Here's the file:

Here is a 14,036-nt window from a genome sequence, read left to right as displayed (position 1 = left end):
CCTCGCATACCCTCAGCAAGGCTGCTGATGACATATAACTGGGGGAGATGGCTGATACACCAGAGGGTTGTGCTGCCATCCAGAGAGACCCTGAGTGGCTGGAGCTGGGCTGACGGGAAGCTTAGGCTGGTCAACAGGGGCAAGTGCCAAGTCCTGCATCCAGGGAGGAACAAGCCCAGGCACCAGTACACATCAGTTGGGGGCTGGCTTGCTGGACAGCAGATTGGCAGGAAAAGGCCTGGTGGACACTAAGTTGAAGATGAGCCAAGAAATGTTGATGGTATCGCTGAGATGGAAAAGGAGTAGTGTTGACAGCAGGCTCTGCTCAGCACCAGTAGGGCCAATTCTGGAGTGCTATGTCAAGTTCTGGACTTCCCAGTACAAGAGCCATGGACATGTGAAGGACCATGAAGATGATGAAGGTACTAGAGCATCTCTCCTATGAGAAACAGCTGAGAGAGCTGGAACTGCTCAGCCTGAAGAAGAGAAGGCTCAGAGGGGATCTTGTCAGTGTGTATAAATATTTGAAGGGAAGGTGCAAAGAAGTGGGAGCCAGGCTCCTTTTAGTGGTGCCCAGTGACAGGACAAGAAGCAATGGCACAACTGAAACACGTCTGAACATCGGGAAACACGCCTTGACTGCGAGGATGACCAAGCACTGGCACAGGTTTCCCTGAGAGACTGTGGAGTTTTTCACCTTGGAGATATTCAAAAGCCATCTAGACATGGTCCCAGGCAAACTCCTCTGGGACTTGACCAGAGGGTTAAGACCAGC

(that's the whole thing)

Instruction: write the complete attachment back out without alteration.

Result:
Here is a 14,036-nt window from a genome sequence, read left to right as displayed (position 1 = left end):
CCTCGCATACCCTCAGCAAGGCTGCTGATGACATATAACTGGGGGAGATGGCTGATACACCAGAGGGTTGTGCTGCCATCCAGAGAGACCCTGAGTGGCTGGAGCTGGGCTGACGGGAAGCTTAGGCTGGTCAACAGGGGCAAGTGCCAAGTCCTGCATCCAGGGAGGAACAAGCCCAGGCACCAGTACACATCAGTTGGGGGCTGGCTTGCTGGACAGCAGATTGGCAGGAAAAGGCCTGGTGGACACTAAGTTGAAGATGAGCCAAGAAATGTTGATGGTATCGCTGAGATGGAAAAGGAGTAGTGTTGACAGCAGGCTCTGCTCAGCACCAGTAGGGCCAATTCTGGAGTGCTATGTCAAGTTCTGGACTTCCCAGTACAAGAGCCATGGACATGTGAAGGACCATGAAGATGATGAAGGTACTAGAGCATCTCTCCTATGAGAAACAGCTGAGAGAGCTGGAACTGCTCAGCCTGAAGAAGAGAAGGCTCAGAGGGGATCTTGTCAGTGTGTATAAATATTTGAAGGGAAGGTGCAAAGAAGTGGGAGCCAGGCTCCTTTTAGTGGTGCCCAGTGACAGGACAAGAAGCAATGGCACAACTGAAACACGTCTGAACATCGGGAAACACGCCTTGACTGCGAGGATGACCAAGCACTGGCACAGGTTTCCCTGAGAGACTGTGGAGTTTTTCACCTTGGAGATATTCAAAAGCCATCTAGACATGGTCCCAGGCAAACTCCTCTGGGACTTGACCAGAGGGTTAAGACCAGC